Table 5.
 
Association of CAT Scores With Better Eye Glaucoma Severity
Table 5.
 
Association of CAT Scores With Better Eye Glaucoma Severity
Discriminant Validity
Three scales (Activity Limitation, Lighting, and Mobility) demonstrated discriminant validity, with lower mean scores for those with any glaucoma compared to glaucoma suspects (all P < 0.05; Supplementary Table S4). A nonsignificant difference (P = 0.107) in scores was also observed for Concerns, while no difference in scores was observed for the remaining domains. 
Convergent and Divergent Validity
Most GlauCAT-Asian tests demonstrated expected moderate correlations with related scales (e.g., Activity Limitation and GQL-15: r = 0.69; Supplementary Table S5), although some were slightly stronger (e.g., Concerns and IVI Emotional: r = 0.73). While the correlation between Psychosocial and the GSES was slightly greater than expected (r = 0.32), the other GlauCAT-Asian tests showed good divergent validity (Supplementary Table S5) with low correlations with GSES scores. 
Test–Retest Reliability
Test–retest reliability was acceptable for all GlauCAT-Asian tests, with ICC values ranging from 0.75 for Activity Limitation to 0.92 for Mobility (Supplementary Table S6). Reasonable agreement between the two visits was also observed in the Bland and Altman plots (Supplementary Figs. S8S14), with <5% of scores occurring outside the 95% limits of agreement for Concerns and <10% for the remaining tests (range, 6.38% to 8.51%).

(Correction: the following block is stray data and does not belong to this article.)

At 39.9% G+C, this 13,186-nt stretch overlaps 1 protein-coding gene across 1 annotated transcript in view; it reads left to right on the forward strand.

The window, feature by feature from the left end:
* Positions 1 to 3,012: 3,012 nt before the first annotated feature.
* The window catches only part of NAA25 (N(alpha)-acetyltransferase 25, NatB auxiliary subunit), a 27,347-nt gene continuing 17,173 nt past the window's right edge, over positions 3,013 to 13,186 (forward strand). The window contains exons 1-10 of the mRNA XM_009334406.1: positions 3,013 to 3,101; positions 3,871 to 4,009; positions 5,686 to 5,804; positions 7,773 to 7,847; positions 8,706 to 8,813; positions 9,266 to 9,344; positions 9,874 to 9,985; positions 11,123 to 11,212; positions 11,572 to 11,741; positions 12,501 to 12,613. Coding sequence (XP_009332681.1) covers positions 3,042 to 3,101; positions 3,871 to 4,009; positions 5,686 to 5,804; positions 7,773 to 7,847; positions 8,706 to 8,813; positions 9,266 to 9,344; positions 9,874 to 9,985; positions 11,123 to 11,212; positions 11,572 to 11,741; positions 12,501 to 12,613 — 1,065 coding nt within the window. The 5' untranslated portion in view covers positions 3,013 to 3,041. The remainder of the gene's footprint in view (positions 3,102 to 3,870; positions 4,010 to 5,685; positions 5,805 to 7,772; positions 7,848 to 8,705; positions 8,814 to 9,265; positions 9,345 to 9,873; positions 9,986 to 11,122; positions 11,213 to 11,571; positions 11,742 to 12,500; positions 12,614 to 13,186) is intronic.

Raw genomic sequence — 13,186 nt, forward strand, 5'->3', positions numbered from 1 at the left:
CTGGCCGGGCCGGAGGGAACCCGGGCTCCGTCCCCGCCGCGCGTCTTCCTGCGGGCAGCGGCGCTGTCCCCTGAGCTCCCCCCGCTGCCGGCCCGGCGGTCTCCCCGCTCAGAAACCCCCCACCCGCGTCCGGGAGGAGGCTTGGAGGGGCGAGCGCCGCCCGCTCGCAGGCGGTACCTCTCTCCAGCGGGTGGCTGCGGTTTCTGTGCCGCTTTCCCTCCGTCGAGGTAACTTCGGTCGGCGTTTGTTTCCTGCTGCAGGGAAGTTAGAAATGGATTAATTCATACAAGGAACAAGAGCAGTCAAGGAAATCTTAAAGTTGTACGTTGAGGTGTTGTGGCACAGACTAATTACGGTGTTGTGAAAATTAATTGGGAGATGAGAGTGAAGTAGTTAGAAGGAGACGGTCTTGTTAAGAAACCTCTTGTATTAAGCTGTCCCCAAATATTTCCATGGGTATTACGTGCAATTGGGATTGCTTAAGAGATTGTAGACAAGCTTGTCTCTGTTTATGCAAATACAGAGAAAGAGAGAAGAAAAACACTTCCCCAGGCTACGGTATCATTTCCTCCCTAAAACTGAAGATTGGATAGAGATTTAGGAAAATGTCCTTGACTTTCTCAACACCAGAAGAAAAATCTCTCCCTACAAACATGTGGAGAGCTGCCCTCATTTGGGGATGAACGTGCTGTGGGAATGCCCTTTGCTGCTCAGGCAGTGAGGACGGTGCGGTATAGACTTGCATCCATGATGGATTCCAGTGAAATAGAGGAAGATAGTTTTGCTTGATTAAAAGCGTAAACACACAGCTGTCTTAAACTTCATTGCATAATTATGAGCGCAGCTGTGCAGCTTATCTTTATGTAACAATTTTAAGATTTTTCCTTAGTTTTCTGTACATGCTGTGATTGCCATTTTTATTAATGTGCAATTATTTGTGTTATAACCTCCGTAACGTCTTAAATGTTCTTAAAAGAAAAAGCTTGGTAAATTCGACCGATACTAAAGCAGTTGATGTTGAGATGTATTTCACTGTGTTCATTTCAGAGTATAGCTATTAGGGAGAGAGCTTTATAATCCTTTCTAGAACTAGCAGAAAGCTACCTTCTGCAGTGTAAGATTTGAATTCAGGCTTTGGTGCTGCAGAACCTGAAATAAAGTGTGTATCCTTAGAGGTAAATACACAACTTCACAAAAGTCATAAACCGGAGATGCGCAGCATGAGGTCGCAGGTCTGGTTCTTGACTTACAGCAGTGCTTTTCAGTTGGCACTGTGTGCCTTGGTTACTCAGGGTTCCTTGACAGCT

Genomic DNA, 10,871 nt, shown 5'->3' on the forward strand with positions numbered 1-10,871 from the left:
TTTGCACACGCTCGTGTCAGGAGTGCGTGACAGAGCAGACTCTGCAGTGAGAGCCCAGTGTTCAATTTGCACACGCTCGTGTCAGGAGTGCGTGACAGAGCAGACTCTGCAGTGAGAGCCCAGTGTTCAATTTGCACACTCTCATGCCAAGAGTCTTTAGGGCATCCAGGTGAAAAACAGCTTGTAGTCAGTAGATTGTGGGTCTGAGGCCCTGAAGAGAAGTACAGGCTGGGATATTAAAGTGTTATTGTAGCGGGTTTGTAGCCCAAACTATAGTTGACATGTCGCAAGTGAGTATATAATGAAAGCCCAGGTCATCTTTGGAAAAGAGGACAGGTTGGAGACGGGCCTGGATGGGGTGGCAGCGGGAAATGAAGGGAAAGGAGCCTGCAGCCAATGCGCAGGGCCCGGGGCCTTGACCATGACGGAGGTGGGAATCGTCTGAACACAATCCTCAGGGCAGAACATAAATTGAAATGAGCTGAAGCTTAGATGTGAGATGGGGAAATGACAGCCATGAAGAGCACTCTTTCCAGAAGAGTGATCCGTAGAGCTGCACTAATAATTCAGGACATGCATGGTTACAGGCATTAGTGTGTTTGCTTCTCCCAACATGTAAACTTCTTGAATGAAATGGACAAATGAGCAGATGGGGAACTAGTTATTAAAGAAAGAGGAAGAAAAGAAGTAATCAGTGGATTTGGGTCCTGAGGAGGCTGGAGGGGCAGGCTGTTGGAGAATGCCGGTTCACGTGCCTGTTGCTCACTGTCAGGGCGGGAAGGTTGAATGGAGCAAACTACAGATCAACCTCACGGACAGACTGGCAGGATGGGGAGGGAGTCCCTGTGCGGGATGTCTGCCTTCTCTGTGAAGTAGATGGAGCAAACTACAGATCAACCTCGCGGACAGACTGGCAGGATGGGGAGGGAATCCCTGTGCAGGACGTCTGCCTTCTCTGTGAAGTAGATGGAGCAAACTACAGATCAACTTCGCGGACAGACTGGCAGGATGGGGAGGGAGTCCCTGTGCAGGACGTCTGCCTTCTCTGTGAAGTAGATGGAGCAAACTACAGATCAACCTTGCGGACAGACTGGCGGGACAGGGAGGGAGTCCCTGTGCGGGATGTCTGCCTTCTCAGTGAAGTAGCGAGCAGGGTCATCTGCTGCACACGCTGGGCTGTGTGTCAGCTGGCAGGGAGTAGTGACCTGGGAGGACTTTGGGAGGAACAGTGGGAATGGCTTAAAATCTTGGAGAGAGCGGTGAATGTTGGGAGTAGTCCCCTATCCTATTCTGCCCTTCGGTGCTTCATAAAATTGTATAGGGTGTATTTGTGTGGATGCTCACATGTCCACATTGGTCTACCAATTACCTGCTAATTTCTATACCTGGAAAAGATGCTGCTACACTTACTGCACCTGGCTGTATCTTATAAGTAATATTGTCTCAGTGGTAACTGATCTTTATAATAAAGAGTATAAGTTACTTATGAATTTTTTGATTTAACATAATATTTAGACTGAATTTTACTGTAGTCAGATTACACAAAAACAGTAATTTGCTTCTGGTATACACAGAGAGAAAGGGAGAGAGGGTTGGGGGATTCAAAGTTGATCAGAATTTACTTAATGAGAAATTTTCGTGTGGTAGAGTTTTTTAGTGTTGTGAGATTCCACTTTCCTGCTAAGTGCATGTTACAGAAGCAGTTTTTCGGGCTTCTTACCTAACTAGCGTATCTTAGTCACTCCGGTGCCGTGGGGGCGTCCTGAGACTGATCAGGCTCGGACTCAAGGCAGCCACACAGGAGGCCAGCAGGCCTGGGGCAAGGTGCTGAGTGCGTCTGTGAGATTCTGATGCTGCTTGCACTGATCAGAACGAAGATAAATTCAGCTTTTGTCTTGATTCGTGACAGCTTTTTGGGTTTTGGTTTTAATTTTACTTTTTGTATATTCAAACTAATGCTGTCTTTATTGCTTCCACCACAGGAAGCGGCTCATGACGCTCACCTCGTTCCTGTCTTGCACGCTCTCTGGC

Discussion
Following a thorough psychometric assessment, GlauCAT-Asian was found to be an efficient, precise, accurate, valid, and reliable instrument to measure glaucoma-related QoL. With each CAT taking, on average, only 2.5 minutes (10 items), GlauCAT-Asian was fast to administer, recording time savings of up to 70% (mean 38%) compared to the full IBs. Measurement precision was highest for participants with greater HRQoL impairment compared to those with less HRQoL impairment, meaning that GlauCAT-Asian may be more suitably applied in those most affected by glaucoma/treatment. With the potential to reduce respondents’ burden without sacrificing measurement precision, as well as good overall validity and reliability indices, GlauCAT-Asian may be useful for stakeholders interested in understanding the patient-centered impact of glaucoma and associated treatment.